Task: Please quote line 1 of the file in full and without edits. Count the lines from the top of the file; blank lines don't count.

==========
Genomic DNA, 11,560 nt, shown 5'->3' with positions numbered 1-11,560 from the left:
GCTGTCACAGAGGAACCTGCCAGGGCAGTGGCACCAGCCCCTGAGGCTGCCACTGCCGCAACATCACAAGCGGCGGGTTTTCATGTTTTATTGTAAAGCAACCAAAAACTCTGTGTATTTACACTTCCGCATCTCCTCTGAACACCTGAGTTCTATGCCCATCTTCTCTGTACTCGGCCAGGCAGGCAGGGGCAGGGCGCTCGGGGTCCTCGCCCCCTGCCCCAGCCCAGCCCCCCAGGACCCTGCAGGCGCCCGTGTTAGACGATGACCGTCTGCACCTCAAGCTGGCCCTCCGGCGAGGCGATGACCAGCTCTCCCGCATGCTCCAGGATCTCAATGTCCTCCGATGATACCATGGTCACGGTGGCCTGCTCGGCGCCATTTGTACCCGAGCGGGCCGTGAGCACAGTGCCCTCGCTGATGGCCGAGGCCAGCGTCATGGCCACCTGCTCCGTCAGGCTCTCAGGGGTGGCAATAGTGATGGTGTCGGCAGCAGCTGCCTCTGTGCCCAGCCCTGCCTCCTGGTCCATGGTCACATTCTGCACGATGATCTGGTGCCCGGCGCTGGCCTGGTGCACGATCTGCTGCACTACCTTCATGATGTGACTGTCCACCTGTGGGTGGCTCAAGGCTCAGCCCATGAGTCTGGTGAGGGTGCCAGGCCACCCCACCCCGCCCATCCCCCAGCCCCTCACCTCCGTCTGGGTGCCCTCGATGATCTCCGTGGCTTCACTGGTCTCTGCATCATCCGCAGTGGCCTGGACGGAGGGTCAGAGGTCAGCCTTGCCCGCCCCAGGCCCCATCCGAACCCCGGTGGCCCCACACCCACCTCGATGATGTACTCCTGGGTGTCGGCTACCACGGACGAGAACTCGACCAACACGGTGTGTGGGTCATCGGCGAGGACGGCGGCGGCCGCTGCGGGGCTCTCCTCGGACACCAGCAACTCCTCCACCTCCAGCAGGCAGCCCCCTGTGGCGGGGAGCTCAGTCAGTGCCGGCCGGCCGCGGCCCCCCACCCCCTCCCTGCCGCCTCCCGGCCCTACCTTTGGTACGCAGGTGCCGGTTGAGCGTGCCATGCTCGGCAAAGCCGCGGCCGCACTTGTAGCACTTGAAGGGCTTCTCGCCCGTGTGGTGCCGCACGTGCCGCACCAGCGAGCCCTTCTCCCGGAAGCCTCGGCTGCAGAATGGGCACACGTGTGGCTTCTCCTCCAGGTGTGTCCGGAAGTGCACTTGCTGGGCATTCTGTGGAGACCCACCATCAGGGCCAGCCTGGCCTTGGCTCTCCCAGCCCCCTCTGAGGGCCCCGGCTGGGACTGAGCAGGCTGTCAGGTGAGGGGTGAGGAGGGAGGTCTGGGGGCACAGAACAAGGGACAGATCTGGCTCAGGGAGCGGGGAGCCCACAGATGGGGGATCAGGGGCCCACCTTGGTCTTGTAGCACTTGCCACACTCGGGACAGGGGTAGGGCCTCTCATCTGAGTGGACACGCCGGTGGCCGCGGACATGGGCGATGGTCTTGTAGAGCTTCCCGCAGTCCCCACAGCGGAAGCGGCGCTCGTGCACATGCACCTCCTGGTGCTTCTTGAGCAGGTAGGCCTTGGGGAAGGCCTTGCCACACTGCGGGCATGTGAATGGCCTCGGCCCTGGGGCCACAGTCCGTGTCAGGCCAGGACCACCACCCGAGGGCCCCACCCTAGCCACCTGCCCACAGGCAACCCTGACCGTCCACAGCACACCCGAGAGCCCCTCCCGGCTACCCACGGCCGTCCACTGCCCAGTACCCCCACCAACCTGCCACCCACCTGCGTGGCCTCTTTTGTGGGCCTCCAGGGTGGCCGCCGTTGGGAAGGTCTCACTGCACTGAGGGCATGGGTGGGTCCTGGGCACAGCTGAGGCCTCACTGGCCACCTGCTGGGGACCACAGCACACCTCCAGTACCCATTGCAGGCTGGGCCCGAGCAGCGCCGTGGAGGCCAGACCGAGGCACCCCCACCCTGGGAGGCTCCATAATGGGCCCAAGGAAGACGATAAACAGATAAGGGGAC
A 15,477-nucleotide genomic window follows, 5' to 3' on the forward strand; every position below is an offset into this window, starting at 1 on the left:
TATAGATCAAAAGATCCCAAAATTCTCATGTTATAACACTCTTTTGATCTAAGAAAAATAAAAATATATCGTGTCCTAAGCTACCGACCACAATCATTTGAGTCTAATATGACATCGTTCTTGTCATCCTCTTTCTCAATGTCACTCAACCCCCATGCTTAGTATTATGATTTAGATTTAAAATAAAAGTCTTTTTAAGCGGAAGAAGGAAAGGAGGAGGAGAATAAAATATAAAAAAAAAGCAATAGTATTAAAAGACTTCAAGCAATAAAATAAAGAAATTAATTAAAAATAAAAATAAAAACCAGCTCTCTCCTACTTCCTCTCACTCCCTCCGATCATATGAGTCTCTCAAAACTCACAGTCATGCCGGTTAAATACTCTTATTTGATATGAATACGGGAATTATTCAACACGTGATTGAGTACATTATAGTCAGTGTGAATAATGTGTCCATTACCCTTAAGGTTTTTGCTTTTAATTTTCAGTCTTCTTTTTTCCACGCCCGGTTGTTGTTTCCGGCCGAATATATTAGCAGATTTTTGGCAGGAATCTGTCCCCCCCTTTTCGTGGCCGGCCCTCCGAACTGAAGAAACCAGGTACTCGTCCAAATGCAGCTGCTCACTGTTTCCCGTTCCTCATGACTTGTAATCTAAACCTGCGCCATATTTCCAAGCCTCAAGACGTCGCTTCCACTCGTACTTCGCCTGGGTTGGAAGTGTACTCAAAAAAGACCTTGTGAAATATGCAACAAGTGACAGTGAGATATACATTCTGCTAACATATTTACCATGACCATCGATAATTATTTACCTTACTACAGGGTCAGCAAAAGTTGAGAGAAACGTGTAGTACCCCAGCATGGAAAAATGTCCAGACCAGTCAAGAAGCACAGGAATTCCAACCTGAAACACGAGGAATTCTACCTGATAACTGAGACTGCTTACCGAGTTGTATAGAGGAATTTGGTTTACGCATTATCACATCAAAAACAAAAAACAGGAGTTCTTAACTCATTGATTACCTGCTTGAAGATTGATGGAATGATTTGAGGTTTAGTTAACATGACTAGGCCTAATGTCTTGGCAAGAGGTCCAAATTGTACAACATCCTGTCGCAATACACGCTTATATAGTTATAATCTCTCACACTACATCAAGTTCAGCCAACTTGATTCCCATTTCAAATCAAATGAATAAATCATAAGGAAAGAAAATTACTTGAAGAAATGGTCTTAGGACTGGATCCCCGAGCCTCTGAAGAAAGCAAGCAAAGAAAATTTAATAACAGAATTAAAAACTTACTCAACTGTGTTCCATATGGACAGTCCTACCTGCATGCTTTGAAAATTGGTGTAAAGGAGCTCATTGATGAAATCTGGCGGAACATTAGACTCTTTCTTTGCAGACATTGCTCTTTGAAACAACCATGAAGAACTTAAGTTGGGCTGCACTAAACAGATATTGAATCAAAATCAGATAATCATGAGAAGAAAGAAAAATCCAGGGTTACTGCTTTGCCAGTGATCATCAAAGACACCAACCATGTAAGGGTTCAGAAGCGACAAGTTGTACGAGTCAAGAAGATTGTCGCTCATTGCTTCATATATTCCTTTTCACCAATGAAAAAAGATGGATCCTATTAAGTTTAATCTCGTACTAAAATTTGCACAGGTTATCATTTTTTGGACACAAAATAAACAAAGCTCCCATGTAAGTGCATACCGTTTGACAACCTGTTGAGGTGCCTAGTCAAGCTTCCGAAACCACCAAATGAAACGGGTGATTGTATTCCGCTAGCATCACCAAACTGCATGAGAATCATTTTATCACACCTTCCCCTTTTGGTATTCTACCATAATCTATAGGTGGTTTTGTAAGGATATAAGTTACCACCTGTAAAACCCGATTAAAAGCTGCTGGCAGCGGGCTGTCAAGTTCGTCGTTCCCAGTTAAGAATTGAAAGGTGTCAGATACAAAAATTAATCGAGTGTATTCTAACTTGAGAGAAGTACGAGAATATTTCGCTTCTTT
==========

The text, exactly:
Genomic DNA, 11,560 nt, shown 5'->3' with positions numbered 1-11,560 from the left: